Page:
The gardener and writer Mark Griffiths has had to unlearn the habit of a lifetime, put his diligence to one side, and embrace a slower approach to tending his garden.
This year, I was efficient about grooming our garden on Osney Island. By March, I’d brought it to a state of high preparedness for the season ahead, so freeing myself to focus on a far larger design that I was due to create for a friend and client. Then came the lockdown and the stern advice that, for weeks, perhaps months, I should regard our island plot as my entire self-isolating world.
I knew that I came unstuck when unable to garden; also, that I gardened with dispatch as I was trained to — no dreaming, dithering, pottering or putting-up of feet. I contemplated our domain, a brick-walled rectangle, 20 yards long and five yards wide, that was packed with plants, all of them precious, and which no longer needed titivating, let alone an overhaul. I had a problem.
‘You’ll simply have to ration yourself,’ said Yoko. I began by adopting a rule that her late father lived by: ‘Work with plants when it’s sunny, and with words when it rains.’ But the sun shone every damned day.
“I let the garden do more to me than I to it, content to watch things grow, to make discoveries without seeking them, and to take forever over the odd task that presented itself”
Next, I looked to Niccolò Machiavelli. In seclusion on his Tuscan estate, he would dress like a peasant to garden by day and then change into Florentine finery before writing by night. But our garden’s nocturnal pull proved irresistible. What with my scaling walls to watch the Lyrids meteor shower and hunting sawfly larvae by torchlight, the page remained immaculate — unlike several pairs of decent trousers.
Soon, I was outdoors most of the time and wanting for nothing. There were deliveries — essential sundries from Yarnton Home & Garden, our brave and beloved local garden centre of Eden; hot-flowered Hemerocallis from the superb Strictly Daylilies.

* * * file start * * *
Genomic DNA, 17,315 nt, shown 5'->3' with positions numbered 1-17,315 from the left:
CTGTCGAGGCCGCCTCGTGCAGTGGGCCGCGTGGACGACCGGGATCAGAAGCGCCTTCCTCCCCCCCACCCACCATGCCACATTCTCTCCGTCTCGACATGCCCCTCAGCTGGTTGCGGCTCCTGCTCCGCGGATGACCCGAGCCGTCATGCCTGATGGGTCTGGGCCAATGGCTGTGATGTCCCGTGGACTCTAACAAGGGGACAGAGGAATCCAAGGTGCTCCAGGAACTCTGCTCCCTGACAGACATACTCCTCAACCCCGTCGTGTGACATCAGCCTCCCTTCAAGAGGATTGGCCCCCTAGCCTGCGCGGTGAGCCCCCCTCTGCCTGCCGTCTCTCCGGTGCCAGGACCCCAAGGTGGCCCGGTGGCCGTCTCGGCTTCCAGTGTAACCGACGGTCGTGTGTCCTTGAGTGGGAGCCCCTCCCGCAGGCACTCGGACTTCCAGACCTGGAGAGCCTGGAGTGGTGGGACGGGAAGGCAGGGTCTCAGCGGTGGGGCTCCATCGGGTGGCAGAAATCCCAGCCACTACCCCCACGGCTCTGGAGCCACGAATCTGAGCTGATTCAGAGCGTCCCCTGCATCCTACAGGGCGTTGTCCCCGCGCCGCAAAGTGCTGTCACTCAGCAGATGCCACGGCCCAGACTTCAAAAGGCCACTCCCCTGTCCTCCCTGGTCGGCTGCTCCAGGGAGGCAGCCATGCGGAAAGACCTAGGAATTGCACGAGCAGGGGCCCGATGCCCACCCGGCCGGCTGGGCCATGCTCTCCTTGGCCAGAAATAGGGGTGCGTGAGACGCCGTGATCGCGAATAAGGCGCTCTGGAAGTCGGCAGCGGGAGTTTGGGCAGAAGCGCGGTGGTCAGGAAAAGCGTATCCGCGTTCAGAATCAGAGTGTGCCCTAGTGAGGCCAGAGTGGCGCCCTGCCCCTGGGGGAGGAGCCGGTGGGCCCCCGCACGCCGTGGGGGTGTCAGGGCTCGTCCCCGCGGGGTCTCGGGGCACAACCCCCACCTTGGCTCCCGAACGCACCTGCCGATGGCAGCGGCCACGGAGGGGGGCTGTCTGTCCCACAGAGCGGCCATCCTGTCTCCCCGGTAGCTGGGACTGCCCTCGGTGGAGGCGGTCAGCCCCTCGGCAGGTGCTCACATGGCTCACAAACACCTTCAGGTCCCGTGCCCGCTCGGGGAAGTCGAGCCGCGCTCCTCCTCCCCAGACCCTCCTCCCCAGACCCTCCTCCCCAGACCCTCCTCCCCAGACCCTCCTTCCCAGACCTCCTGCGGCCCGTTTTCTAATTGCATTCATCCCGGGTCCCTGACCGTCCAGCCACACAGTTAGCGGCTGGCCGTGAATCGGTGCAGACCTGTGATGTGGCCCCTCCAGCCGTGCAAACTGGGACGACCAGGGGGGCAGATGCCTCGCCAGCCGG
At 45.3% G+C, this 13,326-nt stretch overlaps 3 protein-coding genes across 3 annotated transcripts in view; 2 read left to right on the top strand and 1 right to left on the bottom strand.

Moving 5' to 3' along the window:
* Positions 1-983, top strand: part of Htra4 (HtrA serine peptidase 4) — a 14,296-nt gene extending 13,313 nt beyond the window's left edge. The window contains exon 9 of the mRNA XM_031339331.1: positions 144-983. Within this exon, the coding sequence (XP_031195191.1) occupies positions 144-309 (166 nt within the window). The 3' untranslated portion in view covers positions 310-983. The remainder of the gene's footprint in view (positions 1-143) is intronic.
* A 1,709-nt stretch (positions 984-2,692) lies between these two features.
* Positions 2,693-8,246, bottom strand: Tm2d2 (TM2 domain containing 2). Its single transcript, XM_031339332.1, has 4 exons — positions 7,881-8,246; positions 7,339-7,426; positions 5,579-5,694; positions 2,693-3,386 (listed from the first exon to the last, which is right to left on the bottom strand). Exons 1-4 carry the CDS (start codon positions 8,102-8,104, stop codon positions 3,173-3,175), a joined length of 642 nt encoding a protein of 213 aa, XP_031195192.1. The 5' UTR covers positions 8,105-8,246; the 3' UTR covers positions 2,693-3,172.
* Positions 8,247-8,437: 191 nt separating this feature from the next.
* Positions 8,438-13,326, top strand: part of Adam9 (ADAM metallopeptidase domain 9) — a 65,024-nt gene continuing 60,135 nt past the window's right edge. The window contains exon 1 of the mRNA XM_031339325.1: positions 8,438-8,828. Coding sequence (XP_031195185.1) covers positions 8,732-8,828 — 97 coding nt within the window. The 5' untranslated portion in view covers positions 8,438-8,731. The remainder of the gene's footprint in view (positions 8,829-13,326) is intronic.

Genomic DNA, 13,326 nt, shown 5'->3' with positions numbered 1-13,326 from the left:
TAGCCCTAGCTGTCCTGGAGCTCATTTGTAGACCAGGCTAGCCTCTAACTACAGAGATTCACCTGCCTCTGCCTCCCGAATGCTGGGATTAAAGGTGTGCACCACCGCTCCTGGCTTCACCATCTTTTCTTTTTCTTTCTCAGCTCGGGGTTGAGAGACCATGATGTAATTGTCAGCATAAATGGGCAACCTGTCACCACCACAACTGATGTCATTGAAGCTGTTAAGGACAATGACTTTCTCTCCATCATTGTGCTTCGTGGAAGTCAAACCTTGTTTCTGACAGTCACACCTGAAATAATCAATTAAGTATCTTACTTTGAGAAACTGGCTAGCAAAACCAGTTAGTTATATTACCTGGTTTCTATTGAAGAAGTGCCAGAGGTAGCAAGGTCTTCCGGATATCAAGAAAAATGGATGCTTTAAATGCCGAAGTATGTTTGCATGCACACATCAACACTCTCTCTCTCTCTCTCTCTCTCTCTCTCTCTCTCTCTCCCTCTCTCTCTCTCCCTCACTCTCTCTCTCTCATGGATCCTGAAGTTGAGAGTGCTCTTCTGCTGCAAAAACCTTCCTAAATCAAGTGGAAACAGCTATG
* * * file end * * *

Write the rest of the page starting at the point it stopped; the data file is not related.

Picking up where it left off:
For the most part, however, I let the garden do more to me than I to it, content to watch things grow, to make discoveries without seeking them, and to take forever over the odd task that presented itself.
Slow gardening, as I came to think of this regime, quickens the mind. Favoured subjects for mental exploration were two ancient ideas that were suddenly my daily reality: the microcosmic sufficiency of the hortus conclusus and Zen landscaper Muso Soseki’s maxim, ‘we make gardens instead of journeys’. Unwisely, I also allowed myself to dwell on more recent pronouncements. ‘The cruellest month’ is not the only superlative now owned by the April just past.
‘Was blossom ever more brilliant,’ many of us wondered, ‘or birdsong more jubilant?’ Across the media, eco-commentators vied to explain the significance of this bounteousness. For some of them, it demonstrated Nature’s autonomy and her sublime indifference to our troubles.
“We have introduced, bred, propagated, produced, planted and maintained [trees]. And, of course, it’s to the habitats that we make with them — to gardens, parks, squares and avenues — that so many birds flock”
For others, it showed how much better off she’d be without us: here was Nature’s glorious ‘I will survive’ flung in the face of man, the abuser brought low. For all, blossom and birdsong were her work alone.
I fell to thinking of a poem written in an earlier age of anxiety, The Fall of Rome (1947) by W. H. Auden. Although it has been a favourite of mine since schooldays, I’ve always had a problem with its penultimate stanza:
Unendowed with wealth or pity,
Little birds with scarlet legs,
Sitting on their speckled eggs,
Eye each flu-infected city.
Auden seems to be saying that these birds will carry on in their impoverished detachment, regardless of civilisation’s plight. But, surely, they, too, will suffer as a consequence? Being urban birds, most of them must depend to some degree on human activities.
Last month’s commentators made a similar slip. They took no account of an important fact about most of the trees that enthralled locked-down Britain: they’re cultivated. We have introduced, bred, propagated, produced, planted and maintained them. And, of course, it’s to the habitats that we make with them — to gardens, parks, squares and avenues — that so many birds flock, finding sanctuary and sympathy worthy of St Francis and delighting the great majority of us with their song.
Instead of distancing us from Nature, this savage yet beautiful spring has confronted us with her manifold joys and consolations. It has compelled us ‘to notice such things’, in the words of Thomas Hardy’s poem Afterwards, which movingly addresses this very subject.
It has also shown that many of the most noticeable such things (for example, burgeoning blossom and birdsong) aren’t separable from us. Rather, they result from a symbiosis in which Nature repays our nurture in incalculable ways. Gardens are how the most of us engage in that exchange. Who said they weren’t essential?
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